Rice farmer breaks records using soil-friendly cultivation
A rice farmer in Southern India is claiming yields 4 times the average, while using less fertilizer than conventional farmers.
Fri, May 16, 2014 at 04:47 PM
An unconventional rice cultivation method is once again making headlines with another record-breaking crop, this one cultivated by Southern Indian farmer S Sethumadhavan.
Sethumadhavan has broken records with a yield of 24 tonnes per hectare (a hectare is about 2.5 acres) — that's more than four times the average for this particular cultivar, according to the The Guardian. And all this was achieved using the System of Rice Intensification (SRI), a cultivation technique 30 years in the making that emphasizes soil care and sustainable cultivation techniques (versus seed care) — and which uses significantly less water and fertilizer than its conventional counterparts.
Jaisingh Gnanadurai, joint director of agriculture in the southern Indian state of Tamil Nadu, claimed the record yield as a victory for advocates of more sustainable farming.
"This is a state record," he told The Guardian. "The Tamil Nadu government has advocated a second green revolution by using more organic fertiliser and less inorganic fertiliser. Our chief minister's aim is to get double the yield and triple the income of farmers using SRI."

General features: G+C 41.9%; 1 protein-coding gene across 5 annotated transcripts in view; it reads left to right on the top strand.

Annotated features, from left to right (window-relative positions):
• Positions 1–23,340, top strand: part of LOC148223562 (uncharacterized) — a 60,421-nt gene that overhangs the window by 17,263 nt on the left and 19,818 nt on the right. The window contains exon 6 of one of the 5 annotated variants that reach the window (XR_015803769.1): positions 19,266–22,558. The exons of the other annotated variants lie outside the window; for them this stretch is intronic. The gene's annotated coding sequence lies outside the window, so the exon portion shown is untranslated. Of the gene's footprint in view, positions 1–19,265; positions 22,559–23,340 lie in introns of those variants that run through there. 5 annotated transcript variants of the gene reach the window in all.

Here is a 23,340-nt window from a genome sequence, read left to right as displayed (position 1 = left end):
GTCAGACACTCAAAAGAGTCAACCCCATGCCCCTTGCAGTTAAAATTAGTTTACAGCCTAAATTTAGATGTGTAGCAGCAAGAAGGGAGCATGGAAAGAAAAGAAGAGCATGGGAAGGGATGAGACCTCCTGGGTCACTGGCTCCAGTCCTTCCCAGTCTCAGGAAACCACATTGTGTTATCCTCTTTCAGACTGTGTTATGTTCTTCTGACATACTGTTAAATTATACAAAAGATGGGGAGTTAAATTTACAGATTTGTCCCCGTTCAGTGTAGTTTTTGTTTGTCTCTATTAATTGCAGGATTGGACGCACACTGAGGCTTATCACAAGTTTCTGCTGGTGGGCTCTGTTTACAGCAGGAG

We should, of course, be careful not to get too carried away. When I first wrote about the SRI process, Professor Norman Uphoff at Cornell University warned me that SRI is no silver bullet. It seems with this latest record, Uphoff is again cautioning us media-types to not get too carried away with the hype, telling The Guardian that "[It is] averages that feed hungry people and raise farmers out of poverty, not records."
Still, outliers can be part of a broader statistical trend. And with farmers in some regions reporting average yields 40 percent larger than in conventional farming, SRI seems to be worth farmers' attention.
And, just in case you're wondering why we should care about rice yields, here's why it matters:
Related stories on MNN: